Election Law

Campaign Donors in Diapers on the Rise

Presidential campaign donors in diapers. A 13-year-old giving $2,300 of his bar mitzvah and dog-sitting money to candidates.

That may be hard to believe, but that’s what the Washington Post found when it started looking into election trends this year.

This month’s issue of the ABA Journal also took a look at campaign donations, but exclusively from lawyers and law firms, in Paying Politics.

The Post didn’t estimate how much campaign cash is coming from children, but noted that the number of checks written by donors identifying themselves as students has risen dramatically. Citing figures from the Center for Responsive Politics, the Post reports that during the first half of 2000, students gave $338,464. The number in 2004 was $538,936. And so far this year: $1,967,111.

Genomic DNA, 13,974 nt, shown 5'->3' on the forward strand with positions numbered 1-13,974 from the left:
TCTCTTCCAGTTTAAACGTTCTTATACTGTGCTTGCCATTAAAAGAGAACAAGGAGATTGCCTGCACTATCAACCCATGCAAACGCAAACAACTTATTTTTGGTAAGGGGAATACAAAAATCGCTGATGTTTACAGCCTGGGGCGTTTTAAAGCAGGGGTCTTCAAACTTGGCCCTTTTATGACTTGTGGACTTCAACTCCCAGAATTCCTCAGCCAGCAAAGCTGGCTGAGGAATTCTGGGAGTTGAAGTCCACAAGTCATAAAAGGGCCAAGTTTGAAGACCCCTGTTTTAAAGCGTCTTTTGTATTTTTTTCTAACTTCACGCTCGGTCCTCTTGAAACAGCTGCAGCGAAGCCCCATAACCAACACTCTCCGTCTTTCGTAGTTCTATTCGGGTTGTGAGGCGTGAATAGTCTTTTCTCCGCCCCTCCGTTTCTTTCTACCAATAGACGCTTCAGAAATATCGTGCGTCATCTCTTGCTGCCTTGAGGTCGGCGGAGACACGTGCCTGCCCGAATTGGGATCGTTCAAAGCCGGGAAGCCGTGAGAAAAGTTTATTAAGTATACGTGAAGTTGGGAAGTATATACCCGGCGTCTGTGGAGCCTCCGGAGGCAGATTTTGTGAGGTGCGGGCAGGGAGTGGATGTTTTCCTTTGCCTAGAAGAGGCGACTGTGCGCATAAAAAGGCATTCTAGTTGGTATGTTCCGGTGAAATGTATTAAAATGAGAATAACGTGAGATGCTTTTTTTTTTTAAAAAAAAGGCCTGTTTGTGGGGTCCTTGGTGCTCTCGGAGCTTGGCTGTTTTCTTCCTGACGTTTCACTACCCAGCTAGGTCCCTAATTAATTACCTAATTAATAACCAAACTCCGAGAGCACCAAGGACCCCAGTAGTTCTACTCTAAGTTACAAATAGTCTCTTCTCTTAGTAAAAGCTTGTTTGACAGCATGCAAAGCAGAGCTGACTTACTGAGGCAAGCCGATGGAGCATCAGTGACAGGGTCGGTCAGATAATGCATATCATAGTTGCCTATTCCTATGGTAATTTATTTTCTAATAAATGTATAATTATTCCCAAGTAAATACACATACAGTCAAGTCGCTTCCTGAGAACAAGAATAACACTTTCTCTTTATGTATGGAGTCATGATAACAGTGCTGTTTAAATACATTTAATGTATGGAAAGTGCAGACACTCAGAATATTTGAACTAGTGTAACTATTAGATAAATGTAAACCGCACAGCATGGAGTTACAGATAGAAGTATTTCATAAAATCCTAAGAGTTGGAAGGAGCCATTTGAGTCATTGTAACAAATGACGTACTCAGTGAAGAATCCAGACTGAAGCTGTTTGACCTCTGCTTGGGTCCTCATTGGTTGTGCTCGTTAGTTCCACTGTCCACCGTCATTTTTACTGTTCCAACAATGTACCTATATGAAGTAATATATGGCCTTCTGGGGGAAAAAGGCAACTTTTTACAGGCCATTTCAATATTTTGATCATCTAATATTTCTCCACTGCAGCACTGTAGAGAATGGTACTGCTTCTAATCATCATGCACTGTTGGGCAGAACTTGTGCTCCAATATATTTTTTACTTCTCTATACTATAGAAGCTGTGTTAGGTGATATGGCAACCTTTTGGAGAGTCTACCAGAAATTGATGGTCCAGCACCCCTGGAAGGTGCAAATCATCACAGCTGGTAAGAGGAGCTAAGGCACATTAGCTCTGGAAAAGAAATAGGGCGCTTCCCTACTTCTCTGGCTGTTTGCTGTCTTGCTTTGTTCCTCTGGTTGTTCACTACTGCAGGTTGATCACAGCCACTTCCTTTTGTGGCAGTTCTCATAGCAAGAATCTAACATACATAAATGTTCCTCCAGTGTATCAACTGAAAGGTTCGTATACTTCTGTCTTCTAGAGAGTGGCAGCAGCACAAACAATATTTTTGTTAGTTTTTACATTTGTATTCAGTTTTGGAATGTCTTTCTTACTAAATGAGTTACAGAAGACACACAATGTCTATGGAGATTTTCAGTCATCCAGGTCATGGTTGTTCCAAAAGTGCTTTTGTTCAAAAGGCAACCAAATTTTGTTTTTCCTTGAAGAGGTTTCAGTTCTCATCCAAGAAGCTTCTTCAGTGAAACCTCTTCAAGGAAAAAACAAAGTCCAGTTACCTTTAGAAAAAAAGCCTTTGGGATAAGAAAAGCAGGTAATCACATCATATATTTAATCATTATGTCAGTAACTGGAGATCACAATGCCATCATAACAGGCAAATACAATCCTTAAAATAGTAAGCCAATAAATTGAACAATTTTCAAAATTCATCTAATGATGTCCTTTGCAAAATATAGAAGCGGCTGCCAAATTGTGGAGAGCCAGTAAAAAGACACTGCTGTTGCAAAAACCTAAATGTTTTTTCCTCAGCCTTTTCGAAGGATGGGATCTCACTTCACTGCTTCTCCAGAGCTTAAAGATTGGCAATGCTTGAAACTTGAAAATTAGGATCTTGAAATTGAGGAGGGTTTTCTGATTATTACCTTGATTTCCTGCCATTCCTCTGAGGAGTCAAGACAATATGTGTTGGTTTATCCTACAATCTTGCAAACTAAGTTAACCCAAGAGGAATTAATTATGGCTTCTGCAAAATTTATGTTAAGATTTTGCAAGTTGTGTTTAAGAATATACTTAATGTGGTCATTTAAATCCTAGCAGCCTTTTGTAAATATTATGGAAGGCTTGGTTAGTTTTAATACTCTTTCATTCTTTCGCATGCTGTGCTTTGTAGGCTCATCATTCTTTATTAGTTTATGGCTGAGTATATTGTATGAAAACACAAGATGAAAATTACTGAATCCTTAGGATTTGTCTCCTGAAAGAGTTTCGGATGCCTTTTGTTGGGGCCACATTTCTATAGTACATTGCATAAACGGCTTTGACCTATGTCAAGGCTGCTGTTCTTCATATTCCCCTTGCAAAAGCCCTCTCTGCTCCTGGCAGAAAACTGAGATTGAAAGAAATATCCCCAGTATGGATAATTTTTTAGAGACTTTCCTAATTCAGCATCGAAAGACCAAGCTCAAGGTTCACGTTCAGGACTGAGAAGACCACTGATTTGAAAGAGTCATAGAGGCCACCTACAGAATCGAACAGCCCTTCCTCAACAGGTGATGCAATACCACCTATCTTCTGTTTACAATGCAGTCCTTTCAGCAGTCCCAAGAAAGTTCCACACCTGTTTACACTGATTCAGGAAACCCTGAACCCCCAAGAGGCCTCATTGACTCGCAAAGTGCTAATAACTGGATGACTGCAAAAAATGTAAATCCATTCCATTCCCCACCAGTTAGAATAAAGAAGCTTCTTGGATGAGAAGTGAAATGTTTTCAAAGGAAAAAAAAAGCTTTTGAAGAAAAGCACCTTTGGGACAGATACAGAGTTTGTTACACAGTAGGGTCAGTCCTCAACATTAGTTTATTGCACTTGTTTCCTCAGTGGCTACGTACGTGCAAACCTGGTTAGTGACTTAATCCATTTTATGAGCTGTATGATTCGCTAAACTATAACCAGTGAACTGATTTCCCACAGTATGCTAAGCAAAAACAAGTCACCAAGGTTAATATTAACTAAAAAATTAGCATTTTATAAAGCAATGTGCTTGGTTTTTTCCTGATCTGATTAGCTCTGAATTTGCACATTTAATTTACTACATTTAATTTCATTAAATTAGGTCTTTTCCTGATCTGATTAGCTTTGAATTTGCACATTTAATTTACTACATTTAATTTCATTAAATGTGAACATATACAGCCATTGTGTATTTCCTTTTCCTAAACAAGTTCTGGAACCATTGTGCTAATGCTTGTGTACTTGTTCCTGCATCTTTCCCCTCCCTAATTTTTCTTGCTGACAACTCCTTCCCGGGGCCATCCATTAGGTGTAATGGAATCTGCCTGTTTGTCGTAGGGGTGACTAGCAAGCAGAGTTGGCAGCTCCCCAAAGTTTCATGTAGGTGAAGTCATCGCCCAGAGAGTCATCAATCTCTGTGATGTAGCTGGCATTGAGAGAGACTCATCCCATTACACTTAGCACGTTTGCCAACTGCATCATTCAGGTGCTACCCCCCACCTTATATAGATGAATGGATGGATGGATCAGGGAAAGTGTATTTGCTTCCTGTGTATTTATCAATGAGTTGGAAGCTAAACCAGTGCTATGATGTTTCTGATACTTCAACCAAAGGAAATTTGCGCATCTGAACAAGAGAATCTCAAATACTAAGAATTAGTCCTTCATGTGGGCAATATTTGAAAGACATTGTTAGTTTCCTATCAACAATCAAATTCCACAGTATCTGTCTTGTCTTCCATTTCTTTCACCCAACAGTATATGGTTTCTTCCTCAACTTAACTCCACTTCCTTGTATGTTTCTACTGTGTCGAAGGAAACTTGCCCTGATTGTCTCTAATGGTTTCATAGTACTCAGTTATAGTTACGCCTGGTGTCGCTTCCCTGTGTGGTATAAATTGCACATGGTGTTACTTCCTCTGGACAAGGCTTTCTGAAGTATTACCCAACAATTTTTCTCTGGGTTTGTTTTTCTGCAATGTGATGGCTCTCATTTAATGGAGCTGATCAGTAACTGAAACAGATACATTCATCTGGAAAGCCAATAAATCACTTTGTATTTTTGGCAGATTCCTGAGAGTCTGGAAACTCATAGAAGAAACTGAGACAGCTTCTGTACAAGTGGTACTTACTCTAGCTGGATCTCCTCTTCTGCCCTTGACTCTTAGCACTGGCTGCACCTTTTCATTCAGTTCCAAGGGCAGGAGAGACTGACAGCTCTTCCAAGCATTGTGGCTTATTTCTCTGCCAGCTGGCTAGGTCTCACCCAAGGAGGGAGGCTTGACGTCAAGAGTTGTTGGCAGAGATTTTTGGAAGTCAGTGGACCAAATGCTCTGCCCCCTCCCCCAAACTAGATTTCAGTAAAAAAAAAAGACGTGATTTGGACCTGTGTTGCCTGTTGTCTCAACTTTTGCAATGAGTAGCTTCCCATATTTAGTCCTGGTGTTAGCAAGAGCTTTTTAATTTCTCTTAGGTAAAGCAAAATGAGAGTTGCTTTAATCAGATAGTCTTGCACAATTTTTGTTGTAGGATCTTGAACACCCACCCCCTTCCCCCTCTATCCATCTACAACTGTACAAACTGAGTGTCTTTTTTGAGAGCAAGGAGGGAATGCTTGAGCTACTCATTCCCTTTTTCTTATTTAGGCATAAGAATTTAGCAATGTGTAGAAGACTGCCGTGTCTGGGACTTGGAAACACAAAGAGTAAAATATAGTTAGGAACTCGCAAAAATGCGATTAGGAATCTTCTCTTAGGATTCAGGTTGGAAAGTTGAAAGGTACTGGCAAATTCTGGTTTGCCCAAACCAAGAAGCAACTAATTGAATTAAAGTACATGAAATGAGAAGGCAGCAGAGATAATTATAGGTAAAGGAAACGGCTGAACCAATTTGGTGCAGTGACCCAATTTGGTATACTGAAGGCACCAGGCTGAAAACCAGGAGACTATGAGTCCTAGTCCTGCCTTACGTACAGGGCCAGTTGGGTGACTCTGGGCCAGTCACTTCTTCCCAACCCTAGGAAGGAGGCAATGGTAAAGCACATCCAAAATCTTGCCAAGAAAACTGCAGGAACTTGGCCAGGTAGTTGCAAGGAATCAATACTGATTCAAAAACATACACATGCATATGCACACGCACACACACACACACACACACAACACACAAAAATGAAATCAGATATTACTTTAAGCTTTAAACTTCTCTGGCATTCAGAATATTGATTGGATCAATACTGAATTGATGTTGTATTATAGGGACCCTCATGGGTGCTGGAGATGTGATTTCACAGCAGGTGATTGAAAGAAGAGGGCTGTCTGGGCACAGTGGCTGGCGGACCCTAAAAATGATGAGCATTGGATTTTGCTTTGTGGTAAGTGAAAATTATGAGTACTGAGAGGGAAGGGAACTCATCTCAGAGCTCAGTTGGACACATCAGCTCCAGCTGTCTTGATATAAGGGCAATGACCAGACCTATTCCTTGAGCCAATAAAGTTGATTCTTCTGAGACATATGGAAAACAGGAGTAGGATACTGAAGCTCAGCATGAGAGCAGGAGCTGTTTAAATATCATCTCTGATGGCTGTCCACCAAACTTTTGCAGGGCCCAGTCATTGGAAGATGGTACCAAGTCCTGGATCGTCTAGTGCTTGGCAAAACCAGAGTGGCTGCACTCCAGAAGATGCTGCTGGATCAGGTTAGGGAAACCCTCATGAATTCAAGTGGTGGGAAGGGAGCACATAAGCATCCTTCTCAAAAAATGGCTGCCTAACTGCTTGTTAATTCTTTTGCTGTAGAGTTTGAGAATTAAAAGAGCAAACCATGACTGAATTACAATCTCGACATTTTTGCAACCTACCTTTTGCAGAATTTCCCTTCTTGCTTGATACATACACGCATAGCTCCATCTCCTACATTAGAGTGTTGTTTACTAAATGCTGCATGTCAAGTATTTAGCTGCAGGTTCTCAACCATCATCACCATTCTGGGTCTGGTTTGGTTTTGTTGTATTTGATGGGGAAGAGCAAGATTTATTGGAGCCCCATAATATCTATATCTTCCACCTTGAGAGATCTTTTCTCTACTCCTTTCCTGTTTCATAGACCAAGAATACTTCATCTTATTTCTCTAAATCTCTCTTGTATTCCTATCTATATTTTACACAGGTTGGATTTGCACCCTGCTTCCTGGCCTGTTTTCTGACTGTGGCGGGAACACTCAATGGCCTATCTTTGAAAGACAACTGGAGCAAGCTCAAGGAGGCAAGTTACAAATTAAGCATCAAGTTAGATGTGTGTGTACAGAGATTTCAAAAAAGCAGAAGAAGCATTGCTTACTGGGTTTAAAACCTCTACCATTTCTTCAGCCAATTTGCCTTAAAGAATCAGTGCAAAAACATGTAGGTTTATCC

“It’s not difficult for a banker or a trial lawyer or a hedge fund manager to come up with $2,300, and they’re often left wanting to do more,” Massie Ritsch, a spokesman for the Center for Responsive Politics, told the Post. “That’s when they look across the dinner table at their children and see an opportunity.”

Previous attempts to outlaw political contributions by those younger than 18, including the U.S. Supreme Court’s McCain-Feingold decision in 2003, have been struck down as an unconstitutional infringement on the rights of minors.

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